We have had enough of shadow boxing with the past on the FYROM naming issue. What happened ten, twenty, or thirty years ago is of little import today.
It is obvious historically that Greece lost an historic opportunity to achieve a nationally beneficial composite name, because sentimental outbursts and national passions dominated the issue, due to the fleeting ulterior motives of persons and political parties.
Citizens may be entitled to express their emotions and concerns, legitimate or not. But political leaders are obliged to place the national and geopolitical interests of the country first. They must not be subjugated to populist conceptions and vote-mongering motivations.
That is exactly what is being served today by a sterile, dead end obsession with the past, which is being fueled by the country’s chief negotiator.
Many media outlets also bear responsibility for this climate, as they invest in the exploitation of patriotism and the emotional charge of a segment of Greek society. This futile battle, at a moment when for the first time we are supposed to be close to a solution which ensures our national interests, leads only to the fueling of political passions.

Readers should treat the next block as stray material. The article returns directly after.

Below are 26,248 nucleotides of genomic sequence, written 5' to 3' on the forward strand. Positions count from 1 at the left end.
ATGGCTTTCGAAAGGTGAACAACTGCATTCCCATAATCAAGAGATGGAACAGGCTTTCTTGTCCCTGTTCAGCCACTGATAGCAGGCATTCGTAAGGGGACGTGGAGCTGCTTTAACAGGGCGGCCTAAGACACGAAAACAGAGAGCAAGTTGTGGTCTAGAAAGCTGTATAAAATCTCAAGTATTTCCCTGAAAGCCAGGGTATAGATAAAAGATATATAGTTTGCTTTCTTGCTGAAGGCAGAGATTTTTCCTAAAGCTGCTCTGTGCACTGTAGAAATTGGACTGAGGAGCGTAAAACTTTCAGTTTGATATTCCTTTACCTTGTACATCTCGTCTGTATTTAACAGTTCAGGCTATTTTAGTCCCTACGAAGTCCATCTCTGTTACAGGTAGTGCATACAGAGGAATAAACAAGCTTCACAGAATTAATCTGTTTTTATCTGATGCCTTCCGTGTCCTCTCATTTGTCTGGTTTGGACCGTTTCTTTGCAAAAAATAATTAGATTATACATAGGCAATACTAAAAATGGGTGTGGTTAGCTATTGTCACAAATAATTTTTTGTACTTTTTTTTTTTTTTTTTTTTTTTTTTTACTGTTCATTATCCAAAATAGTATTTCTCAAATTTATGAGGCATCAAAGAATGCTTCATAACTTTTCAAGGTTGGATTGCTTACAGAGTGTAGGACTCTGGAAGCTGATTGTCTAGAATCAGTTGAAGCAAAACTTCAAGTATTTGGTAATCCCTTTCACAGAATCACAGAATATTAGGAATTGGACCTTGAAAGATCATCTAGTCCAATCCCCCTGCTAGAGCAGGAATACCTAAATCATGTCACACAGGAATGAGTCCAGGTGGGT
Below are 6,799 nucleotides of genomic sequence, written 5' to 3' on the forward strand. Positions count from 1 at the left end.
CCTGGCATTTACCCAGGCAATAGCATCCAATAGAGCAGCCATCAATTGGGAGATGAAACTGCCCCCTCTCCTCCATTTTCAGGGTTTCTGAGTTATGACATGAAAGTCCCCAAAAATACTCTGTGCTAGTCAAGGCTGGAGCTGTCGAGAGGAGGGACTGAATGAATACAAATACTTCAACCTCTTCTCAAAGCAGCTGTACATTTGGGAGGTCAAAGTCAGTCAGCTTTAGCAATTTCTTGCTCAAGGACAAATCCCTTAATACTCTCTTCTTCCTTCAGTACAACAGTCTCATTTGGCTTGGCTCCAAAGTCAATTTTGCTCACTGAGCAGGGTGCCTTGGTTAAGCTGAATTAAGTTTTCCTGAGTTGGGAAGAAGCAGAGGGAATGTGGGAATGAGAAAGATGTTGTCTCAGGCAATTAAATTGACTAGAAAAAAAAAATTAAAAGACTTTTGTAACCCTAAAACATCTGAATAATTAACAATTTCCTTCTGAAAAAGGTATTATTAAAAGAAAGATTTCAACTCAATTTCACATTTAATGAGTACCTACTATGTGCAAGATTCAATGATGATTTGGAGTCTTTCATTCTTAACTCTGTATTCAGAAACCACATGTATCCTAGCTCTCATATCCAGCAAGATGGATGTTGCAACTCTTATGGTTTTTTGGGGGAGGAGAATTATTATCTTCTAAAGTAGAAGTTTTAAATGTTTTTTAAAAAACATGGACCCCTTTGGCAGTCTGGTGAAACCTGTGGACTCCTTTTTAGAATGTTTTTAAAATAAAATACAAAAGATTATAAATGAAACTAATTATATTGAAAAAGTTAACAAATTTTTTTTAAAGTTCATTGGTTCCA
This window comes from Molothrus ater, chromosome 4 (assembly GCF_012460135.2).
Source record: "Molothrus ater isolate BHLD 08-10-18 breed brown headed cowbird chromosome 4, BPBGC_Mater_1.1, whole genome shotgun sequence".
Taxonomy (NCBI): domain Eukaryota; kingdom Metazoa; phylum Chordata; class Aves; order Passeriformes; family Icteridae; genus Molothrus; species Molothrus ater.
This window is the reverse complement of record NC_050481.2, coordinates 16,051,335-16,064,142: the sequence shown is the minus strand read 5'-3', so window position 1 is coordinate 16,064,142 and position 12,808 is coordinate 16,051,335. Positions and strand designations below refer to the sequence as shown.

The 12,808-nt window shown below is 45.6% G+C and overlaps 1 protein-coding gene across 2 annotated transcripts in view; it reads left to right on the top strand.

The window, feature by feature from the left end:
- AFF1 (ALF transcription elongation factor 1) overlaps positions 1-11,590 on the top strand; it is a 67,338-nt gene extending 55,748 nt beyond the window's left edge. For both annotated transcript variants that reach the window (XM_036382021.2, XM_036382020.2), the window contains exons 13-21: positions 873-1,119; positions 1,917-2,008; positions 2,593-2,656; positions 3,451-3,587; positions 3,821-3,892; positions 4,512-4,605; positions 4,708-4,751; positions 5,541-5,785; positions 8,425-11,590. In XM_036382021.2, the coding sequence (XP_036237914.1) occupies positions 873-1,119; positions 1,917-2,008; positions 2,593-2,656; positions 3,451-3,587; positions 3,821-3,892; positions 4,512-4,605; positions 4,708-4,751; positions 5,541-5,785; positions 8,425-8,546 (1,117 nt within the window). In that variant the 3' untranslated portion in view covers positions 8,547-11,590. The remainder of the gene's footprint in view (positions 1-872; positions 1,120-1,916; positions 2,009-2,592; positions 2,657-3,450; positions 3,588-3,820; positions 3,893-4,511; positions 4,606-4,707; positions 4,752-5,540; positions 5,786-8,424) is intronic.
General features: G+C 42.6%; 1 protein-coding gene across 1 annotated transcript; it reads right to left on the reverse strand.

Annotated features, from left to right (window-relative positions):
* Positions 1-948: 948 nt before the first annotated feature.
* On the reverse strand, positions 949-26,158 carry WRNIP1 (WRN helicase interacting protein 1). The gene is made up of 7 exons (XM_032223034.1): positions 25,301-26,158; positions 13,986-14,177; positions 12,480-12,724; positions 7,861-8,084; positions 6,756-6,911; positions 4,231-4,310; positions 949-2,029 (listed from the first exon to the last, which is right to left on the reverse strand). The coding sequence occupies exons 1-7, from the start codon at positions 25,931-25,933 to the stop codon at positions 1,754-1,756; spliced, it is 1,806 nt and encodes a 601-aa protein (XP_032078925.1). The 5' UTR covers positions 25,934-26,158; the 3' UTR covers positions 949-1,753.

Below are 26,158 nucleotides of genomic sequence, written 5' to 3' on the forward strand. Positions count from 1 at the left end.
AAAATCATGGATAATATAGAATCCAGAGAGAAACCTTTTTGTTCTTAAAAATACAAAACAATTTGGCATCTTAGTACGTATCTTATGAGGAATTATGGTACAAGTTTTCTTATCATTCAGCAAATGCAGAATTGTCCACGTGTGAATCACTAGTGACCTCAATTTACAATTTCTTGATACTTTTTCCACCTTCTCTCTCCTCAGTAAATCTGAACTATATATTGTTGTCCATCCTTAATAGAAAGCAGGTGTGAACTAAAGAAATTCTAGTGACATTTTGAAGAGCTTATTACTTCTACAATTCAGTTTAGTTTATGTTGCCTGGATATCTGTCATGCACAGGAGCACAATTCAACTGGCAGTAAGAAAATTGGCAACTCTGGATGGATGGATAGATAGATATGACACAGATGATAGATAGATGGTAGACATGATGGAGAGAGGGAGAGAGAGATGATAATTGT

The government and the opposition have a duty to make clear to the citizenry that Skopje is not a threat to our country. A mutually acceptable solution ensures the security and stability of the broader Balkan region.
The only serious and real threat to Greece, as one sees daily, comes from Turkey.
We have every reason to close this open wound on our northern borders.
A small country that is seeking to become a member of Nato and the EU, and which seeks cooperation, does not have the capability to ever threaten our country.
Let us then leave aside the fears and concerns of the past, and gaze upon the future with clear eyes.
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